Background and aims: The appearance of hepatic foci in pancreas has been well-documented in animal experiments and in patients with pancreatic cancer. We previously demonstrated that transdifferentiation of pancreatic exocrine cells to hepatocytes required members of the CCAAT enhancer binding protein family. Although the molecular basis of hepatic transdifferentiation is understood, the early cellular events remain to be defined.
Methods: Dexamethasone and oncostatin M were used to induce transdifferentiation of primary cultures of mouse acinar cells and exocrine cell lines into hepatocytes. Fluorescent-activated cell sorting was used to identify intermediate cell types and side-population characteristics. Cre-loxP-based lineage tracing was used to investigate whether acinar cells contribute directly to hepatocytes via intermediates that express adenosine triphosphate-binding cassette subfamily G member 2 (ABCG2).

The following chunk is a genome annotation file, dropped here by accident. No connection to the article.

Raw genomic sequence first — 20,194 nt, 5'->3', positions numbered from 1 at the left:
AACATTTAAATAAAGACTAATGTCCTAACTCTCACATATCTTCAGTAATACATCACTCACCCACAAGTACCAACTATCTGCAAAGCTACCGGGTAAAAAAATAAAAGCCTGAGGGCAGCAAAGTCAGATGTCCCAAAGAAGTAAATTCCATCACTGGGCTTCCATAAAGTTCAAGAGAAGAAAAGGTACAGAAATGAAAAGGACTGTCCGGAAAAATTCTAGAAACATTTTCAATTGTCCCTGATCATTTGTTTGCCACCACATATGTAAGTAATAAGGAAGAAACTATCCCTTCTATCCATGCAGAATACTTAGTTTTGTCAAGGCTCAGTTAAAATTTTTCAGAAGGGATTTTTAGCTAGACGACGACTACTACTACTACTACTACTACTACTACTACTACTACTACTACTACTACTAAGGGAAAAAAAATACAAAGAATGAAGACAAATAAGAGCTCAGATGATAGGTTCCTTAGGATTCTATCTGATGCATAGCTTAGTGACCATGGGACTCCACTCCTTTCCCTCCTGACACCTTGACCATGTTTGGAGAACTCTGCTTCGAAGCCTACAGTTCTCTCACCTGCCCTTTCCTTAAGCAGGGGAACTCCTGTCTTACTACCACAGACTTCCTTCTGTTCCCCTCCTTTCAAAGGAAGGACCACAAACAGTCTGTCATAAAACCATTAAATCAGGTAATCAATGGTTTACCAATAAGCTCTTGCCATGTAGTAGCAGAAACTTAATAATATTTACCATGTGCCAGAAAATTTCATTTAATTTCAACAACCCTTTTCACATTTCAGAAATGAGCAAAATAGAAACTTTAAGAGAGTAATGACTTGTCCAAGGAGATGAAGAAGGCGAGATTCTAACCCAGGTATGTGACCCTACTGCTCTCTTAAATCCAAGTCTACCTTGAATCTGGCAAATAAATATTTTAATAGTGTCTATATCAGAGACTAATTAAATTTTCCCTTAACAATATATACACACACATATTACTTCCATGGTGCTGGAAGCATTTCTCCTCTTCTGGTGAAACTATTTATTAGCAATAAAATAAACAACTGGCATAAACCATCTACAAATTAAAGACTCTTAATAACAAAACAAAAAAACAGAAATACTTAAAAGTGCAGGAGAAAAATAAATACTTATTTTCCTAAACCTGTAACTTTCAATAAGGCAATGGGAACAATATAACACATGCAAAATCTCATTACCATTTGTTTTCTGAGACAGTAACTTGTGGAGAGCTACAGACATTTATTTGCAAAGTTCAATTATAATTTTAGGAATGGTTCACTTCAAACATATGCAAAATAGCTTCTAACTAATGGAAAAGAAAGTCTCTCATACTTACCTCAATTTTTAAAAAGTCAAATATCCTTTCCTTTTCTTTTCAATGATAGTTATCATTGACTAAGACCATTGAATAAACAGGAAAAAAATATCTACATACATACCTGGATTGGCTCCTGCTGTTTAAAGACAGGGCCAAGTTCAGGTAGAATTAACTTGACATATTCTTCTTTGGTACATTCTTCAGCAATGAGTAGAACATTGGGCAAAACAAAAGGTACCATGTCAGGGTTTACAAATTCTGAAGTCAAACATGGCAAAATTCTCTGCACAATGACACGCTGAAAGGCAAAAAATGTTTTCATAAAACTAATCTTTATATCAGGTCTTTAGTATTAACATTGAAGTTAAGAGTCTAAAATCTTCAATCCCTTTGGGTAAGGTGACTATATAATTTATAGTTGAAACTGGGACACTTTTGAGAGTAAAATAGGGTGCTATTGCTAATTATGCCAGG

Results: Lineage tracing studies showed that hepatocytes were derived directly from pancreatic cells via ABCG2-expressing intermediates. Exposure of cells to insulin increased Akt phosphorylation, ABCG2 expression, and hepatic transdifferentiation. Inhibition of the phosphoinositide 3-kinase pathway, through addition of LY294002 or overexpression of a dominant-negative form of Akt, was sufficient to prevent transdifferentiation. When ABCG2-expressing cells were incubated with glucagon-like-peptide 1 or epidermal growth factor, the intermediate cells could differentiate into insulin-producing beta-like cells.
Conclusions: The phosphoinositide 3-kinase pathway is important in the transdifferentiation of acinar cells to hepatocytes and those hepatocytes arise from acinar cells via ABCG2-expressing intermediates. Furthermore, ABCG2-expressing cells are multipotent and able to differentiate into hepatocytes and insulin-producing beta cells.